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COMMONWEALTH PENNSYLVANIA v. TYRONE WALKER (10/20/78)

decided: October 20, 1978.

COMMONWEALTH OF PENNSYLVANIA
v.
TYRONE WALKER, APPELLANT



No. 1784 October Term, 1977, Appeal from the Judgment of Sentence of the Court of Common Pleas, Criminal Trial Division of Philadelphia County, imposed on Bills of Information Nos. 528-529 January Sessions, 1977.

COUNSEL

Ronald Segal, Philadelphia, for appellant.

Eric B. Henson, Assistant District Attorney, and F. Emmett Fitzpatrick, District Attorney, Philadelphia, for Commonwealth, appellee.

Jacobs, President Judge, and Hoffman, Cercone, Price, Van der Voort, Spaeth and Hester, JJ. Hoffman, J., did not participate in the consideration or decision of this case.

Author: Hester

[ 259 Pa. Super. Page 262]

On February 28, 1977, appellant Tyrone Walker was found guilty in the Court of Common Pleas of Philadelphia on charges of Possessing Instruments of Crime generally and robbery. An oral post-trial motion was denied and Sentence imposed. Counsel who represented appellant at trial and on this appeal, now seeks leave to withdraw from further representation. Counsel has filed a brief with this Court in conformance with Anders v. California, 386 U.S. 738, 87 S.Ct. 1396, 18 L.Ed.2d 493 (1967) and Commonwealth v. Baker, 429 Pa. 209, 239 A.2d 201 (1968), stating "There are no issues present in the record of the instant case upon which counsel could reasonably base an argument with any chance of securing appellate relief." The Philadelphia District Attorney's Office has not filed a brief in this case, but has instead submitted a letter to this court informing us: "(T)he Commonwealth will not file a brief in response to the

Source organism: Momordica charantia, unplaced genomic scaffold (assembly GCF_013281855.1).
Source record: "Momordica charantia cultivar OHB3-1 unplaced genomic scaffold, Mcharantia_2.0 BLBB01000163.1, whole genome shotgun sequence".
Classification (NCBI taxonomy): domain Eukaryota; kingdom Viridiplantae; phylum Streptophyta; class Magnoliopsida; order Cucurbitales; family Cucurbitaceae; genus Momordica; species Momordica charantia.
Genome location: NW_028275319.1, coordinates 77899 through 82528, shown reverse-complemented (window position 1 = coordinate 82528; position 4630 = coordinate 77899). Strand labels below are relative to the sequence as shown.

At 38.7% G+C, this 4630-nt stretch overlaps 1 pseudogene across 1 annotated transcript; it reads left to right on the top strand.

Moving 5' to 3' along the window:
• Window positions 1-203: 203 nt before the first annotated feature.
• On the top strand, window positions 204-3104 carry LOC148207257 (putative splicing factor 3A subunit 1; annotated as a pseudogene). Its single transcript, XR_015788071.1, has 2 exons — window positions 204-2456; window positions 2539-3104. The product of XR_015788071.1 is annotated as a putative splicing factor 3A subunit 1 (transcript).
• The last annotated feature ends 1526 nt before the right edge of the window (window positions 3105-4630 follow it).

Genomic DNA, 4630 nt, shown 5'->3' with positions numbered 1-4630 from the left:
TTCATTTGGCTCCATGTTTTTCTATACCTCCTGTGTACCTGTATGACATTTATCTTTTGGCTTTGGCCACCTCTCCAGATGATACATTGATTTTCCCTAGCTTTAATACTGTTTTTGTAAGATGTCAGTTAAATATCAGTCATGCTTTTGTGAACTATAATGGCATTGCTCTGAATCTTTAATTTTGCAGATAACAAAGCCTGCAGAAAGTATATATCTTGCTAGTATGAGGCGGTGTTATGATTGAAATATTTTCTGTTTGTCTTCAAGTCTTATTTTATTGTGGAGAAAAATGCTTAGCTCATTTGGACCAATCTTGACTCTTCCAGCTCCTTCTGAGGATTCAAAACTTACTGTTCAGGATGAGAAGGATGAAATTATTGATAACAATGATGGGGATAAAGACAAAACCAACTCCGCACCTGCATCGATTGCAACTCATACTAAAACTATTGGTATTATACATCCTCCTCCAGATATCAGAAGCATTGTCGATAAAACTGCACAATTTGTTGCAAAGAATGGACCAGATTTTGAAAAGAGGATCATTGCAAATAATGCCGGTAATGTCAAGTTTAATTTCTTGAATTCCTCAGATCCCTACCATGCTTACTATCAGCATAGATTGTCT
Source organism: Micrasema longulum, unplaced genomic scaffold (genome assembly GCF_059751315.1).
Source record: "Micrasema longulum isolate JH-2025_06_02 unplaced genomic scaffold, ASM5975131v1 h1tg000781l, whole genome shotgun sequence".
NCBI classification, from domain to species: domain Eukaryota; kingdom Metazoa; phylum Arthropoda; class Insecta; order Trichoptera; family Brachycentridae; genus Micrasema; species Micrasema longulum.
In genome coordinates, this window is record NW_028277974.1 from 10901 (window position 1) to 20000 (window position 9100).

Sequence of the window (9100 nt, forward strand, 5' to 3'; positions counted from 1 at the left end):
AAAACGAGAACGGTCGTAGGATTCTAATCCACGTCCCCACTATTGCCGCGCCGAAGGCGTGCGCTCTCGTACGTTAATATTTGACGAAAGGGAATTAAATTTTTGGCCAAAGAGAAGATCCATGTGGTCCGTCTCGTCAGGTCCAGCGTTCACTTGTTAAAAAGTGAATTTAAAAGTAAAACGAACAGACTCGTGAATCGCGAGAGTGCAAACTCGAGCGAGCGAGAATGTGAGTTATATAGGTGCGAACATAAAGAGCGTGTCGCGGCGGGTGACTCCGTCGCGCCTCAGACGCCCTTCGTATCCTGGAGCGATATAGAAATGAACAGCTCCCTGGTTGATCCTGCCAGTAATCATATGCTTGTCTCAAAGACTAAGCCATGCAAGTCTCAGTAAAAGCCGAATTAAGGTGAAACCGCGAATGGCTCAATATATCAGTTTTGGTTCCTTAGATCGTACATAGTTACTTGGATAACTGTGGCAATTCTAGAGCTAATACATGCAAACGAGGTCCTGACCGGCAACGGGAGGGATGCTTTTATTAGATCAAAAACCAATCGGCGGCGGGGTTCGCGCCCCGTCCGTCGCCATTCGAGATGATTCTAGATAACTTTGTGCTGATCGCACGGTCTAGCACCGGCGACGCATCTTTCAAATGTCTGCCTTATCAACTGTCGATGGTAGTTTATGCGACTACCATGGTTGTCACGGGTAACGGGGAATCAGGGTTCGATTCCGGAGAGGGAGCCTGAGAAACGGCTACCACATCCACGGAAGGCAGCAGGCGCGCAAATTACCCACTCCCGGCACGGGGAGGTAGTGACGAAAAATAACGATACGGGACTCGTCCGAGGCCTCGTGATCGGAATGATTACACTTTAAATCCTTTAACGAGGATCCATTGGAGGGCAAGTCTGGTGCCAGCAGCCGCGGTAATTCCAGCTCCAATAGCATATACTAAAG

[ 259 Pa. Super. Page 263]

    lawyer and is paying for the service is not likely to reject counsel's advice out of hand. Where counsel has been assigned and receives no compensation from the client, the chances are much greater that the client will take a position independent of, and perhaps in total opposition to, that recommended by the lawyer.

Despite counsel's best effort to find meritorious grounds for appeal and to persuade indigents from appealing on frivolous questions, the ultimate right of the defendant to chart the course means that there will arise situations in which counsel is faced with an appeal in which the entire case, or part of the case, is frivolous. In such circumstances, a variety of responses by assigned counsel has been found. Principal among them is the request for leave to withdraw from the case.

ABA Project on Standards for Criminal Justice, Standards Relating to Criminal Appeals ยง 3.2, Commentary at 75-77 (Approved Draft, 1970).

And 252 Pa. Super. 106, 380 A.2d at page 1304:

Anders has been interpreted and applied by the Pennsylvania Supreme Court in a long line of cases beginning with Commonwealth v. Baker, 429 Pa. 209, 239 A.2d 201 (1968), with the result that a simple, step-by-step procedure, as outlined by the Supreme Court, has evolved. Thus in Commonwealth v. Greer, 455 Pa. 106, 314 A.2d 513 (1974), the Court found that the following sequence is constitutionally mandated. First, counsel must thoroughly examine the record to see if his client's case is wholly frivolous. Second, if counsel concludes it is, he must petition the court for permission to withdraw. Third, counsel must submit, with his petition to withdraw, a brief referring the court to any part of the record that might arguably support an appeal. ...


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